- Based on the Vienna Convention, regulate how foreign missions and embassies based in Kabul access government and high-level dignitaries and security officials; and highlight the role of Ministry of Foreign Affairs in facilitation of these contacts.
- Appointing skilled Ambassadors and diplomats who are familiar with world politics and our culture, history and national languages to serve in our key missions across the region, with our allies, and in NATO member states.
- Entrusting, empowering and authorizing Ambassadors and high-level diplomats to establish close working relations with, and have a noticeable presence in the local media channels of the country of their missions. This enables them to be a convincing voice for the people of Afghanistan on issues of national significance, such as the peace process and relations with our neighbours. Let’s face it, whether we like it or not, when we remain silent and “off the air”, the noise of our opponent will occupy the spot. Plausibly, main international media outlets, such as CNN or BBC World should be fed by our most senior government officials and the Ministry of Foreign Affairs of Afghanistan in Kabul; what I am talking about is the local media outlets in foreign countries and capitals.
- Effective use of significant number of friends of Afghanistan who have previously served in Afghanistan on military, diplomatic or humanitarian missions to influence think tanks and political institutions in Europe, USA, and even India and Russia.
Q: The public understanding about the Foreign Policy of the United Kingdom with regard to Afghanistan is that it’s too Pakistan-centric. What is your take on and experience of the United Kingdom as an international partner and supporter of Afghanistan?
Jawad: Well, frankly, on one hand, we have very close political relation, significant economic and trade ties, genuine military partnership and gracious educational and cultural collaboration with the United Kingdom. This friendly partnership is based on shared security interests between Afghanistan, the United Kingdom, our region and the world. Additionally, the Afghan diaspora in the UK is a rich asset for Afghanistan. On the other hand, Pakistan is a longstanding member of the Commonwealth Nations and has deep historical, social and economic bonds with the UK. However, terrorist safe havens and training camps in Pakistan, and extremist mosques in Pakistan and the United Kingdom as well as Pakistani-British extremist citizens are shared security threat to us, the United Kingdom, Pakistan and the world.
In light of this, my responsibilities as the Ambassador of Afghanistan to the Court of Saint James is to further expand our relations and share our official stand, and that of our people, with the government, parliament, military and people of the United Kingdom. It will not be smart, nor realistic to put United Kingdom in a zero-sum game situation to choose between us and Pakistan. The historical bonds and the nature of relations between the United Kingdom and Pakistan are absolutely different from that of ours. Luckily, the United Kingdom wants, and is fully capable of, maintaining suitable relations with both countries. Hence, we cautiously and effectively utilize the UK’s leverage on Pakistan for the benefit of our interests, which is security and stability of our region.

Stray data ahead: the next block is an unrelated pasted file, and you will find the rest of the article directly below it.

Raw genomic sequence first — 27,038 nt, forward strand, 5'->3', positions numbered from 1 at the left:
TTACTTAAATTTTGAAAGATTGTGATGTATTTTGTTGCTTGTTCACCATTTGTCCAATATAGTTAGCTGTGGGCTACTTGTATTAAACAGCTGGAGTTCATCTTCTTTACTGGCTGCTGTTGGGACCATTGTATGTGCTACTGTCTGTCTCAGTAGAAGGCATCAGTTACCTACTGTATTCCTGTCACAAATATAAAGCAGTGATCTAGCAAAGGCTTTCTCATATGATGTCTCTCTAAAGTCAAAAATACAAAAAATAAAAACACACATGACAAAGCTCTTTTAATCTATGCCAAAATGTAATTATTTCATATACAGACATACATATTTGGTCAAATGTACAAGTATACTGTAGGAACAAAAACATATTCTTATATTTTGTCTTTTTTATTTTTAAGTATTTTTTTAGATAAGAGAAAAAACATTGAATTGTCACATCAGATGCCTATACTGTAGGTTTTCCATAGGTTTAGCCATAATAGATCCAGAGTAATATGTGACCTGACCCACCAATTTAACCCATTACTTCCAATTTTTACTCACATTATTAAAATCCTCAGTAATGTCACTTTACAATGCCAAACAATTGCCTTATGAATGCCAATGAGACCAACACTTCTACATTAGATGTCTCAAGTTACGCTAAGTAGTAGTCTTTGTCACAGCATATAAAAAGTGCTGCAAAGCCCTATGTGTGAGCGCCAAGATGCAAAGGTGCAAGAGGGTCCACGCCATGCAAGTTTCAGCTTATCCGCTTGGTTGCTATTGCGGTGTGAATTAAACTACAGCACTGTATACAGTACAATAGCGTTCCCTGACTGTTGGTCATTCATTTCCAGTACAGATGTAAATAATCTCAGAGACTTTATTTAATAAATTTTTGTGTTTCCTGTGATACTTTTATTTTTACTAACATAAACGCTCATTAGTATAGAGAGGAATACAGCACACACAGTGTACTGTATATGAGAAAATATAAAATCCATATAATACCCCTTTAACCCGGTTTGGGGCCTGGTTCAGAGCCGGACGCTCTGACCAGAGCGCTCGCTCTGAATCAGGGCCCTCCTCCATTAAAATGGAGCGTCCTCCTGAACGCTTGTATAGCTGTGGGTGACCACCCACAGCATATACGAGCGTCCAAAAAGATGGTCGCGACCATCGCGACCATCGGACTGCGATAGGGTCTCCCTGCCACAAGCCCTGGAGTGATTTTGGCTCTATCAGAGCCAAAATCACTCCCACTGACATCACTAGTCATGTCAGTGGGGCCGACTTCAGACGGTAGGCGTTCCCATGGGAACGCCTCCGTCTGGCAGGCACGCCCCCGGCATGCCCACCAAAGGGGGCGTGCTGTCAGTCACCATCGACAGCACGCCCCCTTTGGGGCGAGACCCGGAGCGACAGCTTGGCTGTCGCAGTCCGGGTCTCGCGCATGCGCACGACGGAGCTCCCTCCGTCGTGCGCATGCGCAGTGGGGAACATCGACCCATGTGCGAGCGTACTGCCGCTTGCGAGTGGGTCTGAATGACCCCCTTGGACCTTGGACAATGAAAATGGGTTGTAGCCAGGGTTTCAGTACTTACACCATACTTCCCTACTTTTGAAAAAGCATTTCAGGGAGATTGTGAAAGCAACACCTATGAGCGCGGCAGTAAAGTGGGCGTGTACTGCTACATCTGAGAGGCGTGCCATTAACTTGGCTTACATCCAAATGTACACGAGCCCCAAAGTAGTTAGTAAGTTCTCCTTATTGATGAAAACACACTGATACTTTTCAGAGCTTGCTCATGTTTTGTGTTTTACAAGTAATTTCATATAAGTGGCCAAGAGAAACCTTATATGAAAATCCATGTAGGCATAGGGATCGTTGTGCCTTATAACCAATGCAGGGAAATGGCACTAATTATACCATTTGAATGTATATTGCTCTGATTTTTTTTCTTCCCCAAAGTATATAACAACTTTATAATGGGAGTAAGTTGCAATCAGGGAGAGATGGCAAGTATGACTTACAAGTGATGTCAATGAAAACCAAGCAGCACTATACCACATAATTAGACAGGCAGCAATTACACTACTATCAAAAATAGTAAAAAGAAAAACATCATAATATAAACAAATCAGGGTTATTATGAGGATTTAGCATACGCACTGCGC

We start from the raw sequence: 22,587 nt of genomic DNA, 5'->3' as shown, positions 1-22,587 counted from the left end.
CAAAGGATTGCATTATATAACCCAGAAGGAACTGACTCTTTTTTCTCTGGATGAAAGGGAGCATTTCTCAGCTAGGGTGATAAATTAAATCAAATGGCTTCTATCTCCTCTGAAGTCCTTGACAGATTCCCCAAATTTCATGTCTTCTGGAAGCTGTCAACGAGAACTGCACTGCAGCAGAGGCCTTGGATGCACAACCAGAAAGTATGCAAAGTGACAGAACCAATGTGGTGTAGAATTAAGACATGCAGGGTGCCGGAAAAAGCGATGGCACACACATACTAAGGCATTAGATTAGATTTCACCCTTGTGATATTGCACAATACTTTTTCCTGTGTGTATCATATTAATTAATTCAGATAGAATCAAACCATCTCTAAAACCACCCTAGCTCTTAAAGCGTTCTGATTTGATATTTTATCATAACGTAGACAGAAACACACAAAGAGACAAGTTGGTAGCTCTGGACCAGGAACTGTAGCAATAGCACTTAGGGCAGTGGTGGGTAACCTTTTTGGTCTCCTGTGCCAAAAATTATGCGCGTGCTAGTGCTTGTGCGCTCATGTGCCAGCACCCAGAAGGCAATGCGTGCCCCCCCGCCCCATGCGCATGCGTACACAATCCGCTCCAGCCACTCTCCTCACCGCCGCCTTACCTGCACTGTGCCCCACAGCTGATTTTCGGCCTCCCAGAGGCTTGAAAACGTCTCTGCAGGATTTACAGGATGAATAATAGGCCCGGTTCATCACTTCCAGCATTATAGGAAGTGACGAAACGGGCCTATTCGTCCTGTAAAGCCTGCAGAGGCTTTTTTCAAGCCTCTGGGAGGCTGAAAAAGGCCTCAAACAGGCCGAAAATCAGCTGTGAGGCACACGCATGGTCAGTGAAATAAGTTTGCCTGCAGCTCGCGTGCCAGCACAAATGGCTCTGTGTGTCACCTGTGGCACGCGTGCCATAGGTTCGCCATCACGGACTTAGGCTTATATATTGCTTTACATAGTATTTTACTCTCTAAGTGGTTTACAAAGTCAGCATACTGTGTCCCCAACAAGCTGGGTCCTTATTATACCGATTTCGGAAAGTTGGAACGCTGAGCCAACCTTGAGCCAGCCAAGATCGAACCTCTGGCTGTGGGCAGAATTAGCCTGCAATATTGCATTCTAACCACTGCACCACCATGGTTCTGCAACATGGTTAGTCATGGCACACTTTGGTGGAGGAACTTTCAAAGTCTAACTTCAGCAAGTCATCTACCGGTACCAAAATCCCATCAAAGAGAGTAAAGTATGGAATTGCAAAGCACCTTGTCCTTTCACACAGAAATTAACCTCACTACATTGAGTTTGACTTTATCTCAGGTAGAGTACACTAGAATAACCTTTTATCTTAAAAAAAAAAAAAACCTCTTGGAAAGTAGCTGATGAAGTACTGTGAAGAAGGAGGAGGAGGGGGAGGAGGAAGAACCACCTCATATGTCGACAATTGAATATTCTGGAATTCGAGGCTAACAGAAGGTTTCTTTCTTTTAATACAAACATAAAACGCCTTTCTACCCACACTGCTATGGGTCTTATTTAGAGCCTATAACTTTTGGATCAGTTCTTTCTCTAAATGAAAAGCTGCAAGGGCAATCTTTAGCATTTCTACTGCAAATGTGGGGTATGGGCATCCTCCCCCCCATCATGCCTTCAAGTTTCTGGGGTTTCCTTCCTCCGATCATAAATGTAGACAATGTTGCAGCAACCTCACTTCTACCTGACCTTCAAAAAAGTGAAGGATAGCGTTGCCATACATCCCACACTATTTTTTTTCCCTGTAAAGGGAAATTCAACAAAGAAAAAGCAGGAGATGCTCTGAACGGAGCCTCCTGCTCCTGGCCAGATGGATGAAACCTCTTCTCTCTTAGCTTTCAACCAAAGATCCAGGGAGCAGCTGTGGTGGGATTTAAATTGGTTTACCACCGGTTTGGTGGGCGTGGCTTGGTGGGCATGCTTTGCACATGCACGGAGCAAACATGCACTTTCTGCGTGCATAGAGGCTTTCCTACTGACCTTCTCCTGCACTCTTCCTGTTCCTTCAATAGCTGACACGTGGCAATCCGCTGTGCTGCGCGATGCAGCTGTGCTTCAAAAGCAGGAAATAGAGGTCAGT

Q: Since you mentioned about the shared security interest, do you think United Kingdom has used its leverage on Pakistan to galvanize the Afghan Peace Process?
Jawad: Indeed, the United Kingdom has been very effective in discretely facilitating the rapprochement between the governments of Afghanistan and Pakistan. In terms of peace, on one hand United Kingdom publicly supports the approach and stance of the United States, and on the other, London is seeking to moderate and change some of aspects of the US’s policies. London’s close contacts with Islamabad and Washington DC have been positive in supporting a dignified Afghan Peace process.
Q: In the past year, the issue of Britain’s withdrawal from the European Union has been one of the key topics of discussion in the United Kingdom, do you think that this will have an impact on Afghanistan and their support to Afghanistan?
Jawad: The largest part of our cooperation with the United Kingdom is based on the bilateral relations; Brexit will not have any major impact on our relations with the United Kingdom and the European Union.
Q: Do you see a decrease or increase in military and economic cooperation between the United Kingdom and Afghanistan in the next 4 years? Does the country plan to engage more and play a greater role in Afghanistan’s development activities, and is United Kingdom interested in maintaining their relations with Afghanistan as they are?
Jawad: In the next four years, my goal is to work to maintaining the level of support and assistance we are currently receiving and to further strengthen the friendly strategic partnership with the United Kingdom. To achieve this, our embassy’s practical approach is to seize the exceptional opportunities being created after Brexit to pursue the national interests of Afghanistan. Now that the United Kingdom adopted the policy of “Global Britain” and wants to regain stronger political presence and position outside the EU geography, the country looks at Africa and Asia as complementary geographies.